Chapter 2. Strings
I believe everybody in the world should have guns. Citizens should have bazookas and rocket launchers too. I believe that all citizens should have their weapons of choice. However, I also believe that only I should have the ammunition. Because frankly, I wouldn’t trust the rest of the goobers with anything more dangerous than [a] string.
When it comes to manipulating strings, XSLT 1.0 certainly lacks the heavy artillery of Perl. XSLT is a language optimized for processing XML markup, not strings. However, since XML is simply a structured form of text, string processing is inevitable in all but the most trivial transformation problems. Unfortunately, XSLT 1.0 has only nine standard functions for string processing. Java, on the other hand, has about two dozen, and Perl, the undisputed king of modern text-processing languages, has a couple dozen plus a highly advanced regular-expression engine.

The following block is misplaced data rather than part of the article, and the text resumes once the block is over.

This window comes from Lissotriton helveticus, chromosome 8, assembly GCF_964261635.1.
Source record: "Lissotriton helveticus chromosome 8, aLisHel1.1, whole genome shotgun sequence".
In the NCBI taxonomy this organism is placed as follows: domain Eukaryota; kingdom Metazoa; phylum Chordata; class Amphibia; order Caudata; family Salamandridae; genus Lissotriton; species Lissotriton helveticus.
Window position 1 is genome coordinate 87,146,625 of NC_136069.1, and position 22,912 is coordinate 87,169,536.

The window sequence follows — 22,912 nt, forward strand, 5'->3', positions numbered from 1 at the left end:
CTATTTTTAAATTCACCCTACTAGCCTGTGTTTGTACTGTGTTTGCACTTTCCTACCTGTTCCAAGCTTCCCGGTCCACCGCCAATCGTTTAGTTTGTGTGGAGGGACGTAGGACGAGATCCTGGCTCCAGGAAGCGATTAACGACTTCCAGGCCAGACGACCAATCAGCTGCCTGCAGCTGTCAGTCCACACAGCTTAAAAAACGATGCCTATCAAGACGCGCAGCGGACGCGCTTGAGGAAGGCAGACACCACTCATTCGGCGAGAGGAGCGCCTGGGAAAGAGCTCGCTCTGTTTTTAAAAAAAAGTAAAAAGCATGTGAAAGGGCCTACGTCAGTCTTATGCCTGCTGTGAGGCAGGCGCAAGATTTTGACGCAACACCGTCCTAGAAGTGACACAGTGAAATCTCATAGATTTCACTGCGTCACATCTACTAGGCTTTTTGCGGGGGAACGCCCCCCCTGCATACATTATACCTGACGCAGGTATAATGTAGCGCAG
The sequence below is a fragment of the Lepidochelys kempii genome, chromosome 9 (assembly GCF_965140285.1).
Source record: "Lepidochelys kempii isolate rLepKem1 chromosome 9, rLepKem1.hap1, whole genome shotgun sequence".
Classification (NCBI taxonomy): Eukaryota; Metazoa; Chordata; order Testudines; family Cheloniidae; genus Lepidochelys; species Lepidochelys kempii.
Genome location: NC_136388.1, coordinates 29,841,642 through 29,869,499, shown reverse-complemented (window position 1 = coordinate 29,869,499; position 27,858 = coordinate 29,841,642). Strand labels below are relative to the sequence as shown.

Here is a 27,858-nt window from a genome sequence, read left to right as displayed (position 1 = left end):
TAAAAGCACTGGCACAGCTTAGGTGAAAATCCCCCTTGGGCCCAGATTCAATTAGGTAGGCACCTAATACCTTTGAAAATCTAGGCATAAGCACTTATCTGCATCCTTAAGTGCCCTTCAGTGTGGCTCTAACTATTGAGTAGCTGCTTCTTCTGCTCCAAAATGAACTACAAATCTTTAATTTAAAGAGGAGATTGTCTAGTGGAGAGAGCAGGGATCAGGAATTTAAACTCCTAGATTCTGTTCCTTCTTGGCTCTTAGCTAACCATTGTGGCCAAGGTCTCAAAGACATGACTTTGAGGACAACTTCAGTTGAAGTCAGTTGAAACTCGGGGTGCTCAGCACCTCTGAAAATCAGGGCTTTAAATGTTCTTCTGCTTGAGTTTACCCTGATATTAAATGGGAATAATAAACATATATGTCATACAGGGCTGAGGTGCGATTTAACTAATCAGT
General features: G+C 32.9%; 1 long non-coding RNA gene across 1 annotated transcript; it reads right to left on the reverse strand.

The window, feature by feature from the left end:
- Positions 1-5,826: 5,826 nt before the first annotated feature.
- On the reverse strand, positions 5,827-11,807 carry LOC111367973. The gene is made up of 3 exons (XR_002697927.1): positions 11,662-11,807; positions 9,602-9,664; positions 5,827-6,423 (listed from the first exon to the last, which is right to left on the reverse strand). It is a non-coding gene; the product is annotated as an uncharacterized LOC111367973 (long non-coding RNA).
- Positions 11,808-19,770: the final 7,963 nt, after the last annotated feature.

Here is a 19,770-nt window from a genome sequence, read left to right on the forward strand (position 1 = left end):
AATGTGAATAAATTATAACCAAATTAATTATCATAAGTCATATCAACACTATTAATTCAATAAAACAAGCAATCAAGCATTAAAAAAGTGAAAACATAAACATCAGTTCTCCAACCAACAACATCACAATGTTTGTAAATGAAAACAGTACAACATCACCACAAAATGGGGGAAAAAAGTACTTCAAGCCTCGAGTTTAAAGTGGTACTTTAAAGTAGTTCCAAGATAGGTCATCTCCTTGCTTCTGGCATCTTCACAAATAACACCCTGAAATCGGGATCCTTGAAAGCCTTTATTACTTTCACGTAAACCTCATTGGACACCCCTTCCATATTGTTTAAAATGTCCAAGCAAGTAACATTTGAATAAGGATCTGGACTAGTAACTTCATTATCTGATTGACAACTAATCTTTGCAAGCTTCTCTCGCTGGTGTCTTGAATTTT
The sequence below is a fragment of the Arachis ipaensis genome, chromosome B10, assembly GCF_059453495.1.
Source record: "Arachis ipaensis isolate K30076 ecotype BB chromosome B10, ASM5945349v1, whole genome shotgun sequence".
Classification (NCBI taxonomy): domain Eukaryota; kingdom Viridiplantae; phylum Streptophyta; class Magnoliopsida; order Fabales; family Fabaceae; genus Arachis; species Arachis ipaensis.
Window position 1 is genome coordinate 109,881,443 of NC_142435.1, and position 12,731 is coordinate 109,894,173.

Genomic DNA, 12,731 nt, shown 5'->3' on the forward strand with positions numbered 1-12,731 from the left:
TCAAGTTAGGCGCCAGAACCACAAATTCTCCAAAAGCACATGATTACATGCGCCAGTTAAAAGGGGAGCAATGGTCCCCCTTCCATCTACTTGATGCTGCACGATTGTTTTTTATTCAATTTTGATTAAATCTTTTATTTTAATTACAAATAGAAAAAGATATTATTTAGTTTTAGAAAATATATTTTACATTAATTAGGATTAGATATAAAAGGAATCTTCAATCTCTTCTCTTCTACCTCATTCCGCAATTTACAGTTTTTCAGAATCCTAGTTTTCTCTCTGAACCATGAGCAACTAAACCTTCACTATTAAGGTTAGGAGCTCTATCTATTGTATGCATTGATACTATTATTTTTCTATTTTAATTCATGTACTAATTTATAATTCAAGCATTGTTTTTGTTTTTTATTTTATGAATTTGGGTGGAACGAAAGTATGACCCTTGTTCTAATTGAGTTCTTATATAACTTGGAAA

With the emergence of XSLT 2.0 implementations, XSLT developers can dispense with their Perl string envy. XPath 2.0 now provides 20 functions related to string processing. The functions include support for regular expressions. In addition, XSLT 2.0 adds facilities for parsing unstructured text via regular expressions so it can be converted to proper XML.
XSLT 1.0 programmers have two choices when they need to perform advanced string processing. First, they can call out to external functions written in Java or some other language supported by their XSLT ...